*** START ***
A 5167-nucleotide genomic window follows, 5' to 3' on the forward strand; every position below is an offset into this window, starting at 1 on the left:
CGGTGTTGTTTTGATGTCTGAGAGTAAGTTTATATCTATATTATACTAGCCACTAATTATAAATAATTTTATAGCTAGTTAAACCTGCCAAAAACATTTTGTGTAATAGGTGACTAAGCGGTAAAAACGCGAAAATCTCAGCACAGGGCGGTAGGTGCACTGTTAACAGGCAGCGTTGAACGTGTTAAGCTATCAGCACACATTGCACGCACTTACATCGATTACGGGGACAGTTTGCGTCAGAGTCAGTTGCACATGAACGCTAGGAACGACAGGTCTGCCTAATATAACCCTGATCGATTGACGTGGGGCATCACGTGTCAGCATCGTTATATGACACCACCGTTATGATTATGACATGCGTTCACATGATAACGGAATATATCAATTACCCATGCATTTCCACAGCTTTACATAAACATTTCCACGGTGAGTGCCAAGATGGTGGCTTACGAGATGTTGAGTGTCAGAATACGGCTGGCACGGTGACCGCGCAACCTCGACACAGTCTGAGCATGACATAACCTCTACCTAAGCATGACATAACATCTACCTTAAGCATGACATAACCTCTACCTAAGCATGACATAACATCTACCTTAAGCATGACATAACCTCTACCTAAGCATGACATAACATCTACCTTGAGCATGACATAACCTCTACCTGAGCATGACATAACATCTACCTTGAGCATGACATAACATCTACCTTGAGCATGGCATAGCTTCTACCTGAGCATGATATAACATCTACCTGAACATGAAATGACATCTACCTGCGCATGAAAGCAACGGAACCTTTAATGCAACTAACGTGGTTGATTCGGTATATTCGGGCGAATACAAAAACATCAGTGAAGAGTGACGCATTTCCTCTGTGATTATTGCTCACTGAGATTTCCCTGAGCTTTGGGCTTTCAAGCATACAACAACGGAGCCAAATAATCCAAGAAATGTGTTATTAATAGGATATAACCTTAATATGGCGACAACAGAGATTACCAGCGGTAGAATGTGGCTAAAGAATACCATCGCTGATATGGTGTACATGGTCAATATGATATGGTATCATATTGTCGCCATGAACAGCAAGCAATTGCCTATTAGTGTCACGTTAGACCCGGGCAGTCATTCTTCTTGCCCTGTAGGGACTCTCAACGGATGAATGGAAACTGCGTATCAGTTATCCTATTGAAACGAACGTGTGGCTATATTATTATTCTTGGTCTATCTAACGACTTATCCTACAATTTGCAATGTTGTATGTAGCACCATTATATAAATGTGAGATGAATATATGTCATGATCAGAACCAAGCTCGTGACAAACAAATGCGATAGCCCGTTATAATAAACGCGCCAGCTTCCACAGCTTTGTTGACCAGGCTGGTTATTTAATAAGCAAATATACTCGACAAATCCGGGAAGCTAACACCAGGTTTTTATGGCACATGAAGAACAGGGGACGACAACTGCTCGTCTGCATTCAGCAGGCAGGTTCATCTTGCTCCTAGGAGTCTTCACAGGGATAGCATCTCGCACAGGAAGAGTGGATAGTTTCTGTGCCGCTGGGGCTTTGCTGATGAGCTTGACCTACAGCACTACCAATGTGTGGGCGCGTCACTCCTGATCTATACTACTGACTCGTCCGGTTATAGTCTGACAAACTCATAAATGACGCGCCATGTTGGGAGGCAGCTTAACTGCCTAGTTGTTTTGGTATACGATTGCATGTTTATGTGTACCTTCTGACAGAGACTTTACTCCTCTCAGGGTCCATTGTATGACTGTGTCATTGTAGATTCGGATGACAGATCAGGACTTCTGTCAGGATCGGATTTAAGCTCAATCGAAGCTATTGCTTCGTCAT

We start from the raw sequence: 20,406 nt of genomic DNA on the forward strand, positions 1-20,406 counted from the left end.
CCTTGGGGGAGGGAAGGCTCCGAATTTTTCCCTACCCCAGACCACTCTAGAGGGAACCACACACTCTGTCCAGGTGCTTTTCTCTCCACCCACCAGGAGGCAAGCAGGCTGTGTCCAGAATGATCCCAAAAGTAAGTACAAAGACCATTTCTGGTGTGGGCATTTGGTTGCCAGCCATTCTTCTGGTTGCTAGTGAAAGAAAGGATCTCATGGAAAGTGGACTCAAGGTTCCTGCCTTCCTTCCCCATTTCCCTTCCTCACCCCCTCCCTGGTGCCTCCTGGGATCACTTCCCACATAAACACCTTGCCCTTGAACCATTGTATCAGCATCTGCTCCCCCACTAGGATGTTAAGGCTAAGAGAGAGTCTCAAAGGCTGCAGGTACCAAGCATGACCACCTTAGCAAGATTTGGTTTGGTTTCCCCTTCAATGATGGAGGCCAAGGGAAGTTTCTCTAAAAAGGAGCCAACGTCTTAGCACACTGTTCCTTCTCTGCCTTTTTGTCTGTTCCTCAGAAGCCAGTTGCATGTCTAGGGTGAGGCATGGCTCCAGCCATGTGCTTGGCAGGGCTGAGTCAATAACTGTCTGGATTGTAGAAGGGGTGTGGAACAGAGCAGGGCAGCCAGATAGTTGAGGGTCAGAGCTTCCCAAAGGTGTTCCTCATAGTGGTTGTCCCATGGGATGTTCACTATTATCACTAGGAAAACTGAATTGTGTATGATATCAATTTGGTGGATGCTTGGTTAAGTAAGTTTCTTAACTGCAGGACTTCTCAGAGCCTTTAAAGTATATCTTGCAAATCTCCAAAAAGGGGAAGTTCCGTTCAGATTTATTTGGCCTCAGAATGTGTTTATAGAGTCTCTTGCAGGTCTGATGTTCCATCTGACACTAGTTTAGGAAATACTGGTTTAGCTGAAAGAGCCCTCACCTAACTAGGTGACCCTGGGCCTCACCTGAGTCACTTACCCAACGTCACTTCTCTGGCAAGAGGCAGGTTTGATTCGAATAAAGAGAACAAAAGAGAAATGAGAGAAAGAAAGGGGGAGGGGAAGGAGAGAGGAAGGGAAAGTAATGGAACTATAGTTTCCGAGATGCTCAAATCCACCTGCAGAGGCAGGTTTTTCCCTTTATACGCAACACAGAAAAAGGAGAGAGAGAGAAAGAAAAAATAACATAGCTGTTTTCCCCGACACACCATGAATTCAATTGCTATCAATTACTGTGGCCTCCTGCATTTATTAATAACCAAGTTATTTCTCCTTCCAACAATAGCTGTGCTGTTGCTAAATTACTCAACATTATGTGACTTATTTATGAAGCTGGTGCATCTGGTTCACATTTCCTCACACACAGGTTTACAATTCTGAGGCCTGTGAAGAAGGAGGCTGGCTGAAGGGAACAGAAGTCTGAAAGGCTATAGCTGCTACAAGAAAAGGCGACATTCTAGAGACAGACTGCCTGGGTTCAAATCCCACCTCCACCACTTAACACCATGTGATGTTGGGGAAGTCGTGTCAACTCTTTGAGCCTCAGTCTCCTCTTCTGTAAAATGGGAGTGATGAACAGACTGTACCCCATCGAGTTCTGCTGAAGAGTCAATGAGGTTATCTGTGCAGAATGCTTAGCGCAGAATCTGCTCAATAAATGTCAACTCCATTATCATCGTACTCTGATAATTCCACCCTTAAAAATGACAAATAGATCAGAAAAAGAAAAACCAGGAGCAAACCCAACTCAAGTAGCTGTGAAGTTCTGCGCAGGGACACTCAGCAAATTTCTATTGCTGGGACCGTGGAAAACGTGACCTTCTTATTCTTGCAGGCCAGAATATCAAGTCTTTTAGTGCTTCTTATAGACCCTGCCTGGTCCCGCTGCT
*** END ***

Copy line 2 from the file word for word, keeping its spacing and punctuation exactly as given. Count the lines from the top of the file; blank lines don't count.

CGGTGTTGTTTTGATGTCTGAGAGTAAGTTTATATCTATATTATACTAGCCACTAATTATAAATAATTTTATAGCTAGTTAAACCTGCCAAAAACATTTTGTGTAATAGGTGACTAAGCGGTAAAAACGCGAAAATCTCAGCACAGGGCGGTAGGTGCACTGTTAACAGGCAGCGTTGAACGTGTTAAGCTATCAGCACACATTGCACGCACTTACATCGATTACGGGGACAGTTTGCGTCAGAGTCAGTTGCACATGAACGCTAGGAACGACAGGTCTGCCTAATATAACCCTGATCGATTGACGTGGGGCATCACGTGTCAGCATCGTTATATGACACCACCGTTATGATTATGACATGCGTTCACATGATAACGGAATATATCAATTACCCATGCATTTCCACAGCTTTACATAAACATTTCCACGGTGAGTGCCAAGATGGTGGCTTACGAGATGTTGAGTGTCAGAATACGGCTGGCACGGTGACCGCGCAACCTCGACACAGTCTGAGCATGACATAACCTCTACCTAAGCATGACATAACATCTACCTTAAGCATGACATAACCTCTACCTAAGCATGACATAACATCTACCTTAAGCATGACATAACCTCTACCTAAGCATGACATAACATCTACCTTGAGCATGACATAACCTCTACCTGAGCATGACATAACATCTACCTTGAGCATGACATAACATCTACCTTGAGCATGGCATAGCTTCTACCTGAGCATGATATAACATCTACCTGAACATGAAATGACATCTACCTGCGCATGAAAGCAACGGAACCTTTAATGCAACTAACGTGGTTGATTCGGTATATTCGGGCGAATACAAAAACATCAGTGAAGAGTGACGCATTTCCTCTGTGATTATTGCTCACTGAGATTTCCCTGAGCTTTGGGCTTTCAAGCATACAACAACGGAGCCAAATAATCCAAGAAATGTGTTATTAATAGGATATAACCTTAATATGGCGACAACAGAGATTACCAGCGGTAGAATGTGGCTAAAGAATACCATCGCTGATATGGTGTACATGGTCAATATGATATGGTATCATATTGTCGCCATGAACAGCAAGCAATTGCCTATTAGTGTCACGTTAGACCCGGGCAGTCATTCTTCTTGCCCTGTAGGGACTCTCAACGGATGAATGGAAACTGCGTATCAGTTATCCTATTGAAACGAACGTGTGGCTATATTATTATTCTTGGTCTATCTAACGACTTATCCTACAATTTGCAATGTTGTATGTAGCACCATTATATAAATGTGAGATGAATATATGTCATGATCAGAACCAAGCTCGTGACAAACAAATGCGATAGCCCGTTATAATAAACGCGCCAGCTTCCACAGCTTTGTTGACCAGGCTGGTTATTTAATAAGCAAATATACTCGACAAATCCGGGAAGCTAACACCAGGTTTTTATGGCACATGAAGAACAGGGGACGACAACTGCTCGTCTGCATTCAGCAGGCAGGTTCATCTTGCTCCTAGGAGTCTTCACAGGGATAGCATCTCGCACAGGAAGAGTGGATAGTTTCTGTGCCGCTGGGGCTTTGCTGATGAGCTTGACCTACAGCACTACCAATGTGTGGGCGCGTCACTCCTGATCTATACTACTGACTCGTCCGGTTATAGTCTGACAAACTCATAAATGACGCGCCATGTTGGGAGGCAGCTTAACTGCCTAGTTGTTTTGGTATACGATTGCATGTTTATGTGTACCTTCTGACAGAGACTTTACTCCTCTCAGGGTCCATTGTATGACTGTGTCATTGTAGATTCGGATGACAGATCAGGACTTCTGTCAGGATCGGATTTAAGCTCAATCGAAGCTATTGCTTCGTCAT